• Co-dependent relationships. It is common for people with addictions to have reduced social skills and social opportunities. Many also enter co-dependent or abusive relationships with people who enable and support their habit of substance abuse.
  • Unusual patterns of isolation. When an individual suffers from a substance use disorder, they may avoid friends and family members. High functioning addicts are likely to do so to avoid having their secret discovered. But this pattern of isolation is common among all addicts.
  • An inability to enjoy hobbies or activities that were once enjoyable. When physical dependency sets in, substance abuse comes to take precedence over all other activities. The reality is that even the most pleasurable activities, whether they be sports, sex, or going to concerts, pale in comparison to the rush of dopamine produced by drug use. Withdrawal symptoms can also make a person feel so ill that leaving the house is out of the question.
  • Financial issues. Someone might function very well on the job and even win “employee of the month” for a year straight and still have an addiction issue. Many functioning addicts work hard at their jobs so that they can afford their expensive drug habits. If an individual makes a good income but suffers from inexplicable debts, chances are their money isn’t going toward rent or groceries.
  • Deteriorating mental health. Unwilling to admit a problem with drugs, many people misdiagnose the effects of their substance abuse as depression or anxiety. While it is indeed very common for individuals with substance use disorder to suffer from co-occurring mental health problems, dual diagnosis individuals can rarely find relief without also addressing their drug habits.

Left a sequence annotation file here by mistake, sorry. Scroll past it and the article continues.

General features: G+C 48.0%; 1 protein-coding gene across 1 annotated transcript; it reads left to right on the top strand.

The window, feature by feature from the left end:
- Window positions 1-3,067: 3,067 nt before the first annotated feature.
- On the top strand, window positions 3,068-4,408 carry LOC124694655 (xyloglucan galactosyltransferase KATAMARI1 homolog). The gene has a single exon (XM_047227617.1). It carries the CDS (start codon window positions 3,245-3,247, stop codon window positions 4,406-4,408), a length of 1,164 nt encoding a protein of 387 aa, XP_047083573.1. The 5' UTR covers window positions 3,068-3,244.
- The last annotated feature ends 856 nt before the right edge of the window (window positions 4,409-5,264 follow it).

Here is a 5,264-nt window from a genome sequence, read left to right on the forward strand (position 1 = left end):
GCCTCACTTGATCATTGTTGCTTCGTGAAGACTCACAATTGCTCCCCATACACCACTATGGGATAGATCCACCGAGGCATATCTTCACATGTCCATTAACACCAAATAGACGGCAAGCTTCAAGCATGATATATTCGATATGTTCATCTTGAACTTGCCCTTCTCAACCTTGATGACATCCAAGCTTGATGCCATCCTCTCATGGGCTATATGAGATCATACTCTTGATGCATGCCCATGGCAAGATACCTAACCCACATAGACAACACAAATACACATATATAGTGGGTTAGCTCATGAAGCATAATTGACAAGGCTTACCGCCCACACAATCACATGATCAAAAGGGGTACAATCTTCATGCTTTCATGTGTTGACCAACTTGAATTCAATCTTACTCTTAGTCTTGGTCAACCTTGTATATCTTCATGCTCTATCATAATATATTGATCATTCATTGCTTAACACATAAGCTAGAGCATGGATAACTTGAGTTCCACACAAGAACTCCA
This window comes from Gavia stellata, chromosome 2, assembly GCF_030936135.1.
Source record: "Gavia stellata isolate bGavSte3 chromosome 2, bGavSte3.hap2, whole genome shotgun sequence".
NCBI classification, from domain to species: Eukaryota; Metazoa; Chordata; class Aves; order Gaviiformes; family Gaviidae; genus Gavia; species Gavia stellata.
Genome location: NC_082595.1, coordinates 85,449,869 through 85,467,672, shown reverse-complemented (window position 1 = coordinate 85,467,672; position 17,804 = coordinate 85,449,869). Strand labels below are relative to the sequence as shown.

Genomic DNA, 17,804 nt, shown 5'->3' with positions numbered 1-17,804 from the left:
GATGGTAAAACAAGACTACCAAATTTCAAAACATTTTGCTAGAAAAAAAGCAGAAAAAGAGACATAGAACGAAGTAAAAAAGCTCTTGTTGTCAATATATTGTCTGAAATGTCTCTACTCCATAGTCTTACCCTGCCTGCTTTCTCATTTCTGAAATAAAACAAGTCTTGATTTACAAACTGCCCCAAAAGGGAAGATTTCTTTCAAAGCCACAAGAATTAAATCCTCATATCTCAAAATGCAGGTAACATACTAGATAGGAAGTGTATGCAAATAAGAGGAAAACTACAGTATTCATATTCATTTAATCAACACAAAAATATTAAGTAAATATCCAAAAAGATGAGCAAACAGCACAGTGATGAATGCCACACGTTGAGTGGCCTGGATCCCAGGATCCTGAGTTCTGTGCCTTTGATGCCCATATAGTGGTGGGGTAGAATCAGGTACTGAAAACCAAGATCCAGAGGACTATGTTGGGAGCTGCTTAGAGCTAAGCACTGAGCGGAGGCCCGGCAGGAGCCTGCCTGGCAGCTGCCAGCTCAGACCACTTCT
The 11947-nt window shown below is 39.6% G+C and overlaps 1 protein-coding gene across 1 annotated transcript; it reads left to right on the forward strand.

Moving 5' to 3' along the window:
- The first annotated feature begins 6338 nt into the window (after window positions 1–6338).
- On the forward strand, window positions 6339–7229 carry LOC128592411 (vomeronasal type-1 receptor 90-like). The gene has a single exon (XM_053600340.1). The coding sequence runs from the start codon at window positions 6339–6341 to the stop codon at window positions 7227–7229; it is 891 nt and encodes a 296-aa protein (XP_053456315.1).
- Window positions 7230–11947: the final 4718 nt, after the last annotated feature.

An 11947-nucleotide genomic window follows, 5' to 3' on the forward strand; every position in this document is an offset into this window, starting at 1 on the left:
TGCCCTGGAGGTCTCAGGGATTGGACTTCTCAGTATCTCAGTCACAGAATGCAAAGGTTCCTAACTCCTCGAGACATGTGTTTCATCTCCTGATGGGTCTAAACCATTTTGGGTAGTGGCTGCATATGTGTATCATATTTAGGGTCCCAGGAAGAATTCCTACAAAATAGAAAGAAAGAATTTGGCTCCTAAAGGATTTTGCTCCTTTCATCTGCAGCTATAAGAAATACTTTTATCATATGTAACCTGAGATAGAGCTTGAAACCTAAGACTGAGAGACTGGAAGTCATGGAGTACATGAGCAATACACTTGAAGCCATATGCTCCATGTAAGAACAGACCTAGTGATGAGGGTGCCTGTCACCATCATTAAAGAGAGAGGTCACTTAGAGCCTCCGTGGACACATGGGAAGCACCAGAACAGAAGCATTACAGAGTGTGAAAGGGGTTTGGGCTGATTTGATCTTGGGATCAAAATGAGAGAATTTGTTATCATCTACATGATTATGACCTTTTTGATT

Dealing with an Addiction

While highly functioning addicts are often reluctant to ask for help with their substance use disorders, they should understand that their problems with drugs and alcohol are not caused by personal failings. While these individuals find success in many realms through sheer determination, personal willpower is insufficient to deal with a substance use disorder. It is essential that anyone suffering from addiction ask for help. Fortunately, many different kinds of treatment programs exist for people with different needs. While medical detox centers and inpatient residential programs are recommended for anyone with a severe physical dependence, many people with careers and families may prefer the flexibility offered by outpatient treatment facilities. At an outpatient program, even the most highly functional addict may discover that they are far more functional after all as they begin to take steps toward long term sobriety.

Garrett Stanford
Garrett Stanford brings years of experience working with individuals and families struggling with substance abuse and behavioral health issues. He began working in the nonprofit treatment sector for 2 years before transitioning into the private sector. Garrett has been involved in treatment since 2010, with 10+ years of experience ranging from operations, administration, admissions and addiction research.